A few months ago I had a fellow finger painter reach out to me. She was feeling a little overwhelmed with how her colors would muddy, and sometimes she still used paint brushes.
There is an absolute learning curve when it comes to finger painting. And learning how to keep your colors from becoming muddy is probably the first lesson you’ll need to conquer. Sometimes I’ll overwork an area, and what happens Yup. My colors muddy, and I have to scrape it off and start over that section.
It’s okay to make mistakes, some mistakes you can fix, and others you really can’t, the nice thing about oils, is they give flexibility to literally scrape it off and start new. Even if you can’t scrape off what you hate, _finish_ the piece anyway, because you are going to learn a lot.
The other point I want to make is that there seems to be some sort of “feeling” out there that when it comes to finger painting you can’t use anything else! This couldn’t be any further from the truth.
If you like finger painting and then also bringing a brush into the work because you like what that does to your work, DO IT. There are no limitations in art.
For my large works I’d say 99% of the piece is done via finger painting, and sometimes I like to come back through with a palette knife, plop on some paint in areas that I can’t get with my finger. I love the combined textured look I get combining palette knives and finger painting. It helps my work stand apart from other finger painter’s work, which is important to me.
With this piece here, it’s 16” x 20” and there is no way my fingers could give me the details I want, they just can’t get that small, lol. So here, the train and trees, the arrow in the sign, I used a palette knife, and I’m OBSESSED with the combined textures this gave me.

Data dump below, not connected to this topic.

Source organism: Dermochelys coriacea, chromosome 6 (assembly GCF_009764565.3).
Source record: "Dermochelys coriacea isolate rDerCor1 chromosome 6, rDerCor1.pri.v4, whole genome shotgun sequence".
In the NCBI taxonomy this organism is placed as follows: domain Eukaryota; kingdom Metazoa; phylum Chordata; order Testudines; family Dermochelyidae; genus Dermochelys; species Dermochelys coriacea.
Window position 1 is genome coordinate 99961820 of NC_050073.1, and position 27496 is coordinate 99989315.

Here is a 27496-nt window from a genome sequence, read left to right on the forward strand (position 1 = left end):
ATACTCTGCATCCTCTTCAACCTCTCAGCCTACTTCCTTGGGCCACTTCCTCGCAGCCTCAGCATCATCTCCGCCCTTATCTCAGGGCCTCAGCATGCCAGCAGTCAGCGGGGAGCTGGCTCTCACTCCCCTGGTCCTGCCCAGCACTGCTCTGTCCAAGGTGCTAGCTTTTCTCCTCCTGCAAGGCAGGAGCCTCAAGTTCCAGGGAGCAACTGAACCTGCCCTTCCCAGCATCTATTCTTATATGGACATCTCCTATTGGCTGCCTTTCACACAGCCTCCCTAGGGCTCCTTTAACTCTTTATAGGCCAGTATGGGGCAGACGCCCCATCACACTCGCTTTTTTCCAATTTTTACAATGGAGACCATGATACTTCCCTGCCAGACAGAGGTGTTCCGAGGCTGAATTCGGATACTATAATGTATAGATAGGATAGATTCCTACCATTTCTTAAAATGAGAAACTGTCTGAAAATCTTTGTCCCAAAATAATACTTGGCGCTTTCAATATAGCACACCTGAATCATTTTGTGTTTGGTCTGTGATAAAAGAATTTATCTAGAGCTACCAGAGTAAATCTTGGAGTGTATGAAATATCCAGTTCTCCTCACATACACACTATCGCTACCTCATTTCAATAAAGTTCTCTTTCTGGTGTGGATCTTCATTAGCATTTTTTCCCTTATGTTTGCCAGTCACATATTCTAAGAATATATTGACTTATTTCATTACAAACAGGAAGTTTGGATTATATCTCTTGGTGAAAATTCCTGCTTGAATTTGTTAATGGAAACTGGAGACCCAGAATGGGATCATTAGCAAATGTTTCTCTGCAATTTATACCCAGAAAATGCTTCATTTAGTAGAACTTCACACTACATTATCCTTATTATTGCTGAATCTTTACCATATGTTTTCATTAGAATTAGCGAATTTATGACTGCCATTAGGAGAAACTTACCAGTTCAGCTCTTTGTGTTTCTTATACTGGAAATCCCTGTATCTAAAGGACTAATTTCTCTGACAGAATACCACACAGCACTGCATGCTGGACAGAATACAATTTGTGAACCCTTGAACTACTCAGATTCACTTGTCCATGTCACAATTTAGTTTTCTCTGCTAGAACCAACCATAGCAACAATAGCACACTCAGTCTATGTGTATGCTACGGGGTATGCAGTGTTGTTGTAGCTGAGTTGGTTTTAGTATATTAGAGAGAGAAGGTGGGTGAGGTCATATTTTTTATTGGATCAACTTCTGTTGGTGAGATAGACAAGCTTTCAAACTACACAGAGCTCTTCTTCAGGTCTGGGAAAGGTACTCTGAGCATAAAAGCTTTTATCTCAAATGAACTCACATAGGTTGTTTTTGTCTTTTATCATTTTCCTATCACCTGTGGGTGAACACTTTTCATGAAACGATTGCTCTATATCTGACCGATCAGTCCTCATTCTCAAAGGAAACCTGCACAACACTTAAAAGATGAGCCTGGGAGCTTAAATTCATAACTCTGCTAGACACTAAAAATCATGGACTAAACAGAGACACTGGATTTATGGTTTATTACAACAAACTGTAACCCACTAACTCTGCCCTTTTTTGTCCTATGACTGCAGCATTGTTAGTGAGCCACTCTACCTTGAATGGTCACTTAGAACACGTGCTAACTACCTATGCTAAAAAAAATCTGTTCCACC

I think what is important that as you share your works, you say, “Lakeshore Crossing” 16”x20” oil on canvas, finger painting and palette knives. This is just my opinion though, you do you.
Do not limit yourself, your technique, your art, because there seems to be some unspoken rule about something that you “shouldn’t” do while _ you_ create.
Lovely, new "Nidra", mixed media on canvas, by Ann Thornycroft
We left our beautifully designed Airbnb this morning on our way to the spa and walked through this complex and beautiful combination of a city. We passed packets of grime mixed with elegant shops and squares. We passed massive, impressive Austrio-Hungarian villas, hip pockets and coffee shops and streets that were crumbling with decay.
We could have gone someplace “fancier” for our Mastermind. We could have picked Paris, or Bali or something shiny and bright. I could have not told the stories of sad choices made and desperation and simply Uber-ed our way over to the thermal bath and passed over everything in between. .
But I loved the way it all existed together. It felt so real and so right. .
These streets seemed to suggest I do something different. Somehow the city seemed to say, “There is space for all it.” .
For the mess.
For the mistakes.
For the grit. .
You are walking through it but you are not it. You are a beautiful, royal being who temporarily forgot who you were. .
You don’t have to hide from it or run from it.
You are walking through it, but not it. .
Don’t mistake sadness around you for a sadness within you. .
How you feel about who you are is the only thing that matters. .
You are not what you see around you, you are how you know yourself within. .
You get to choose. .
Success does not have to exclude the mess. ...